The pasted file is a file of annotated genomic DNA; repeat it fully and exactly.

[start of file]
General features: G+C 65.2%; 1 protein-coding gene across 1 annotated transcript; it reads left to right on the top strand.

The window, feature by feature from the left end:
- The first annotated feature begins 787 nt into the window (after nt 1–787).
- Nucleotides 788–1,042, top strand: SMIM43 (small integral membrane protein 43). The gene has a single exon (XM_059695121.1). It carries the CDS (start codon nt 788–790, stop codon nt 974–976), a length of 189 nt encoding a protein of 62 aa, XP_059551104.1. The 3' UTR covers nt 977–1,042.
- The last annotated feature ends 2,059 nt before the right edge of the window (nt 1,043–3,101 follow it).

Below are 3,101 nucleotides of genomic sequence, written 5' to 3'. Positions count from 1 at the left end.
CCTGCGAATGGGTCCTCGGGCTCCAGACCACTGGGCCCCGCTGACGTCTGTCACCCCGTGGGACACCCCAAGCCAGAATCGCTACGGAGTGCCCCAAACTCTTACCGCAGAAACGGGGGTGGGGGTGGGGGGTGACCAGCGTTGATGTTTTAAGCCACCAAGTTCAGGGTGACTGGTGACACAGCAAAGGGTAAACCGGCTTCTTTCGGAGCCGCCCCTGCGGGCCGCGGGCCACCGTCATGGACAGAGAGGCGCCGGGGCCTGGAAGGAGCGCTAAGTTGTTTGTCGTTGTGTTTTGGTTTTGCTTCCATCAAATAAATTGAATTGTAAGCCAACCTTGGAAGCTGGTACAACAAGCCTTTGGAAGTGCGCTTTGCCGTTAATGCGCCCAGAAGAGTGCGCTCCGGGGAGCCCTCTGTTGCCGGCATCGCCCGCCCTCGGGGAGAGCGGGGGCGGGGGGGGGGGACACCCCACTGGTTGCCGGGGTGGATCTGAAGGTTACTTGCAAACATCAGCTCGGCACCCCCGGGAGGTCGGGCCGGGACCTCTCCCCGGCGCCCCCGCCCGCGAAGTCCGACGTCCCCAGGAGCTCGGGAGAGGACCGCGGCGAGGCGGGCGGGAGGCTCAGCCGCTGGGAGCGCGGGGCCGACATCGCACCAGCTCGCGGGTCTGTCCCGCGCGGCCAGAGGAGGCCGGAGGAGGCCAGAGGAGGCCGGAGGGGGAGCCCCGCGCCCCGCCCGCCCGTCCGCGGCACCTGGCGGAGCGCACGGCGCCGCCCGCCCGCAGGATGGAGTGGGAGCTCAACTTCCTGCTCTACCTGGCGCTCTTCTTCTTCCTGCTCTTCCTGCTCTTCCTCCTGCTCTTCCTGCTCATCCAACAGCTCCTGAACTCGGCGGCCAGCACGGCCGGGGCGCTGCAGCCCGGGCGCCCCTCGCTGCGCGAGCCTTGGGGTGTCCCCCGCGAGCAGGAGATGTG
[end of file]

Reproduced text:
General features: G+C 65.2%; 1 protein-coding gene across 1 annotated transcript; it reads left to right on the top strand.

The window, feature by feature from the left end:
- The first annotated feature begins 787 nt into the window (after nt 1–787).
- Nucleotides 788–1,042, top strand: SMIM43 (small integral membrane protein 43). The gene has a single exon (XM_059695121.1). It carries the CDS (start codon nt 788–790, stop codon nt 974–976), a length of 189 nt encoding a protein of 62 aa, XP_059551104.1. The 3' UTR covers nt 977–1,042.
- The last annotated feature ends 2,059 nt before the right edge of the window (nt 1,043–3,101 follow it).

Below are 3,101 nucleotides of genomic sequence, written 5' to 3'. Positions count from 1 at the left end.
CCTGCGAATGGGTCCTCGGGCTCCAGACCACTGGGCCCCGCTGACGTCTGTCACCCCGTGGGACACCCCAAGCCAGAATCGCTACGGAGTGCCCCAAACTCTTACCGCAGAAACGGGGGTGGGGGTGGGGGGTGACCAGCGTTGATGTTTTAAGCCACCAAGTTCAGGGTGACTGGTGACACAGCAAAGGGTAAACCGGCTTCTTTCGGAGCCGCCCCTGCGGGCCGCGGGCCACCGTCATGGACAGAGAGGCGCCGGGGCCTGGAAGGAGCGCTAAGTTGTTTGTCGTTGTGTTTTGGTTTTGCTTCCATCAAATAAATTGAATTGTAAGCCAACCTTGGAAGCTGGTACAACAAGCCTTTGGAAGTGCGCTTTGCCGTTAATGCGCCCAGAAGAGTGCGCTCCGGGGAGCCCTCTGTTGCCGGCATCGCCCGCCCTCGGGGAGAGCGGGGGCGGGGGGGGGGGACACCCCACTGGTTGCCGGGGTGGATCTGAAGGTTACTTGCAAACATCAGCTCGGCACCCCCGGGAGGTCGGGCCGGGACCTCTCCCCGGCGCCCCCGCCCGCGAAGTCCGACGTCCCCAGGAGCTCGGGAGAGGACCGCGGCGAGGCGGGCGGGAGGCTCAGCCGCTGGGAGCGCGGGGCCGACATCGCACCAGCTCGCGGGTCTGTCCCGCGCGGCCAGAGGAGGCCGGAGGAGGCCAGAGGAGGCCGGAGGGGGAGCCCCGCGCCCCGCCCGCCCGTCCGCGGCACCTGGCGGAGCGCACGGCGCCGCCCGCCCGCAGGATGGAGTGGGAGCTCAACTTCCTGCTCTACCTGGCGCTCTTCTTCTTCCTGCTCTTCCTGCTCTTCCTCCTGCTCTTCCTGCTCATCCAACAGCTCCTGAACTCGGCGGCCAGCACGGCCGGGGCGCTGCAGCCCGGGCGCCCCTCGCTGCGCGAGCCTTGGGGTGTCCCCCGCGAGCAGGAGATGTG